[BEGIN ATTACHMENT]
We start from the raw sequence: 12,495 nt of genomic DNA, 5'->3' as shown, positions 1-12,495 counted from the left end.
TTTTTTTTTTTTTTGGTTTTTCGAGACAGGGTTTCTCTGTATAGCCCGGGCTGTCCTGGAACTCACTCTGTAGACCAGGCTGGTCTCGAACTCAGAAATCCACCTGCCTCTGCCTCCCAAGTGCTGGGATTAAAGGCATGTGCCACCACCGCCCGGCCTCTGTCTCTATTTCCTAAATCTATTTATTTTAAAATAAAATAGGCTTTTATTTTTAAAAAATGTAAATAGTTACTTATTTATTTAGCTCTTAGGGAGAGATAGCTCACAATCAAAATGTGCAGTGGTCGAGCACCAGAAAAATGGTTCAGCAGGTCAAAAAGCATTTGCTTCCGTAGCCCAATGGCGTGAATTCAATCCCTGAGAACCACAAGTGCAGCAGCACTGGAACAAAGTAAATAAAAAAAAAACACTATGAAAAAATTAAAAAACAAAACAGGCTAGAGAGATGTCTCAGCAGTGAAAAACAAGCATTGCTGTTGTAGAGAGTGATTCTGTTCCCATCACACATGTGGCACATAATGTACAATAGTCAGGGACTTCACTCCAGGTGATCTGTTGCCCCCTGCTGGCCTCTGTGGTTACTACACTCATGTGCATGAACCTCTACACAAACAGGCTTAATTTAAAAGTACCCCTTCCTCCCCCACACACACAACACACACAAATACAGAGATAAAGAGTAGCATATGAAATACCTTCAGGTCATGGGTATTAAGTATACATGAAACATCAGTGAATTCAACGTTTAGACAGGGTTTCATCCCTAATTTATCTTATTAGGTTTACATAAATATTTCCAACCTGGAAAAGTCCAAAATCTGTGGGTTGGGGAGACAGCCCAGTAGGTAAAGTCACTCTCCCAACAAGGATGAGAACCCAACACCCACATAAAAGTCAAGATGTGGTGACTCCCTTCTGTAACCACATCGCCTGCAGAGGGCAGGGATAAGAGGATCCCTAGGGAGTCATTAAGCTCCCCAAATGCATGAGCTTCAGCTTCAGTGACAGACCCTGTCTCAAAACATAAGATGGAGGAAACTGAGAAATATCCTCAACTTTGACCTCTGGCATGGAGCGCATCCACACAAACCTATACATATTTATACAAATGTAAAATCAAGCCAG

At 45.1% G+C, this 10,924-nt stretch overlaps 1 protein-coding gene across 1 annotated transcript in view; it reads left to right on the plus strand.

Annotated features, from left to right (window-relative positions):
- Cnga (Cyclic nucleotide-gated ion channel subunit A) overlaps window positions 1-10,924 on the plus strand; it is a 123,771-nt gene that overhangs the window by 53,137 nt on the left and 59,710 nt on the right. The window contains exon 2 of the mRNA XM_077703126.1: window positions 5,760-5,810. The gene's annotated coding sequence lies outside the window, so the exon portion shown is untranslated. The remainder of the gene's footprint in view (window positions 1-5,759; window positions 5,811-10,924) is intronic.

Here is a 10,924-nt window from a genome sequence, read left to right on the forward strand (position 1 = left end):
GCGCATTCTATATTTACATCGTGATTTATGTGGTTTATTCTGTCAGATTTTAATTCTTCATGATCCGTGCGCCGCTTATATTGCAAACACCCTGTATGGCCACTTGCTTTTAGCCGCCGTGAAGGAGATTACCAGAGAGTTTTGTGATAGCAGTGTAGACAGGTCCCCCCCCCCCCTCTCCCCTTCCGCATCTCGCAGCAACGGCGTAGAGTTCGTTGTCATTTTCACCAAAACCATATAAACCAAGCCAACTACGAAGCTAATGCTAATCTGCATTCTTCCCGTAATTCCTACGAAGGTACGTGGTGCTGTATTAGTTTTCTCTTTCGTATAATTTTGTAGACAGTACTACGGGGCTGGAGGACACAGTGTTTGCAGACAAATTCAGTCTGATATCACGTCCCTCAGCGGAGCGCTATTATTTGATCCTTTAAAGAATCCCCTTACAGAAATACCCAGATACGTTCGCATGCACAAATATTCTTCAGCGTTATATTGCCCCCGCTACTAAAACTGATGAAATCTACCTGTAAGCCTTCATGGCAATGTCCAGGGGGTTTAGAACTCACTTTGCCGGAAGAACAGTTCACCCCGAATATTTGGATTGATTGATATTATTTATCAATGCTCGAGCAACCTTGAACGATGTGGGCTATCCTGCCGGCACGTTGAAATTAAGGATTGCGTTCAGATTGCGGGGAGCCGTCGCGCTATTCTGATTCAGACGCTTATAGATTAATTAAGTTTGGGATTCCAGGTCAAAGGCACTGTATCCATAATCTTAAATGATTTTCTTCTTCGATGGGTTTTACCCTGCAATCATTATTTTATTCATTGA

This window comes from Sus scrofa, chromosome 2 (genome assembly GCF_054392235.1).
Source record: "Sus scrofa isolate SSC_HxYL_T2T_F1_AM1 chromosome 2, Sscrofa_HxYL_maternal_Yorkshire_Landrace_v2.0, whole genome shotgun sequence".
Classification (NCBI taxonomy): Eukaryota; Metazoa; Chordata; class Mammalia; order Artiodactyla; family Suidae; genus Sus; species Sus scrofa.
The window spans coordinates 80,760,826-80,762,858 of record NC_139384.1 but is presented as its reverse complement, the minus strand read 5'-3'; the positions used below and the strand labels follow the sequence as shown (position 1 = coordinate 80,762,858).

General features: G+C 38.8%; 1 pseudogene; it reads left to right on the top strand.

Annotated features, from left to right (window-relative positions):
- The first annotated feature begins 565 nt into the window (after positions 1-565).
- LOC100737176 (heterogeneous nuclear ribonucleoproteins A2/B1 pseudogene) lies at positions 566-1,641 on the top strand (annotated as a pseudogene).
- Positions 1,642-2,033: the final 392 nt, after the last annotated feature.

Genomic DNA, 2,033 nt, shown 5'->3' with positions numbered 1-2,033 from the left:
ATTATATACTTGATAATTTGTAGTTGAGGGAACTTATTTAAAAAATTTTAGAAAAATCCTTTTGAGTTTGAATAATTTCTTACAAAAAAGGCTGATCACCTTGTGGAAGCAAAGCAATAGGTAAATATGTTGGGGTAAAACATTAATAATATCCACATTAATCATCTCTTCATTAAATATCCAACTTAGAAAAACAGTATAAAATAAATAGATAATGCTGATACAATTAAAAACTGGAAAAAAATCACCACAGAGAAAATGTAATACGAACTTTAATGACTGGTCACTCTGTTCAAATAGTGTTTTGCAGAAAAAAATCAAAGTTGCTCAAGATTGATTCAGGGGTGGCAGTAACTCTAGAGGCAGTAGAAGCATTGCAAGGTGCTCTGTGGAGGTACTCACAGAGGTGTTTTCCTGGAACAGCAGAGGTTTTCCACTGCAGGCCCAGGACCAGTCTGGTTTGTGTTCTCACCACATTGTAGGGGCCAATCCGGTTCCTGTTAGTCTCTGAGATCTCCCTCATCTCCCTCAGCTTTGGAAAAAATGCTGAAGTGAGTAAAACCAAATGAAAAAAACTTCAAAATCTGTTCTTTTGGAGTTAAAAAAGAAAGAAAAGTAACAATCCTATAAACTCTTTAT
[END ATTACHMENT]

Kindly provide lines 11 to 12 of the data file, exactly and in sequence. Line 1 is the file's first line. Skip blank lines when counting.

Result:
The window spans coordinates 80,760,826-80,762,858 of record NC_139384.1 but is presented as its reverse complement, the minus strand read 5'-3'; the positions used below and the strand labels follow the sequence as shown (position 1 = coordinate 80,762,858).

General features: G+C 38.8%; 1 pseudogene; it reads left to right on the top strand.